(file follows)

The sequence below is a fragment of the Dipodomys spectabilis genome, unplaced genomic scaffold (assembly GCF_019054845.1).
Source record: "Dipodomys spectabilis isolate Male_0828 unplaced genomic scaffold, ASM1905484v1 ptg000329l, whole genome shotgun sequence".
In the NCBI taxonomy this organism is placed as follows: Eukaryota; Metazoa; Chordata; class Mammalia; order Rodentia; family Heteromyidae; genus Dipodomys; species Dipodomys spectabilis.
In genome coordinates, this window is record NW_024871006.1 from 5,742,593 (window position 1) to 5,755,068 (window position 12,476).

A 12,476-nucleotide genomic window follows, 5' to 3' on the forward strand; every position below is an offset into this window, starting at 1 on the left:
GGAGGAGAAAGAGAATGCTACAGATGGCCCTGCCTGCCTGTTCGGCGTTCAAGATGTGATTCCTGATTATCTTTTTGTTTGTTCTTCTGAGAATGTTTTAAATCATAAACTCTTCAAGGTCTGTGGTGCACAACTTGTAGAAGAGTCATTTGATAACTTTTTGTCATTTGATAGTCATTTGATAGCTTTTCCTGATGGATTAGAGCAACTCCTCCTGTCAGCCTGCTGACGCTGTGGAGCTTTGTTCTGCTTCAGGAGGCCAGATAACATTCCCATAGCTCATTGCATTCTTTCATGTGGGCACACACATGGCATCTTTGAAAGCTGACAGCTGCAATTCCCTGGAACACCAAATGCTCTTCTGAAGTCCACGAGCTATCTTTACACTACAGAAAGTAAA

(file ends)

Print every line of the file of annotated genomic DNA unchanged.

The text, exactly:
The sequence below is a fragment of the Dipodomys spectabilis genome, unplaced genomic scaffold (assembly GCF_019054845.1).
Source record: "Dipodomys spectabilis isolate Male_0828 unplaced genomic scaffold, ASM1905484v1 ptg000329l, whole genome shotgun sequence".
In the NCBI taxonomy this organism is placed as follows: Eukaryota; Metazoa; Chordata; class Mammalia; order Rodentia; family Heteromyidae; genus Dipodomys; species Dipodomys spectabilis.
In genome coordinates, this window is record NW_024871006.1 from 5,742,593 (window position 1) to 5,755,068 (window position 12,476).

A 12,476-nucleotide genomic window follows, 5' to 3' on the forward strand; every position below is an offset into this window, starting at 1 on the left:
GGAGGAGAAAGAGAATGCTACAGATGGCCCTGCCTGCCTGTTCGGCGTTCAAGATGTGATTCCTGATTATCTTTTTGTTTGTTCTTCTGAGAATGTTTTAAATCATAAACTCTTCAAGGTCTGTGGTGCACAACTTGTAGAAGAGTCATTTGATAACTTTTTGTCATTTGATAGTCATTTGATAGCTTTTCCTGATGGATTAGAGCAACTCCTCCTGTCAGCCTGCTGACGCTGTGGAGCTTTGTTCTGCTTCAGGAGGCCAGATAACATTCCCATAGCTCATTGCATTCTTTCATGTGGGCACACACATGGCATCTTTGAAAGCTGACAGCTGCAATTCCCTGGAACACCAAATGCTCTTCTGAAGTCCACGAGCTATCTTTACACTACAGAAAGTAAA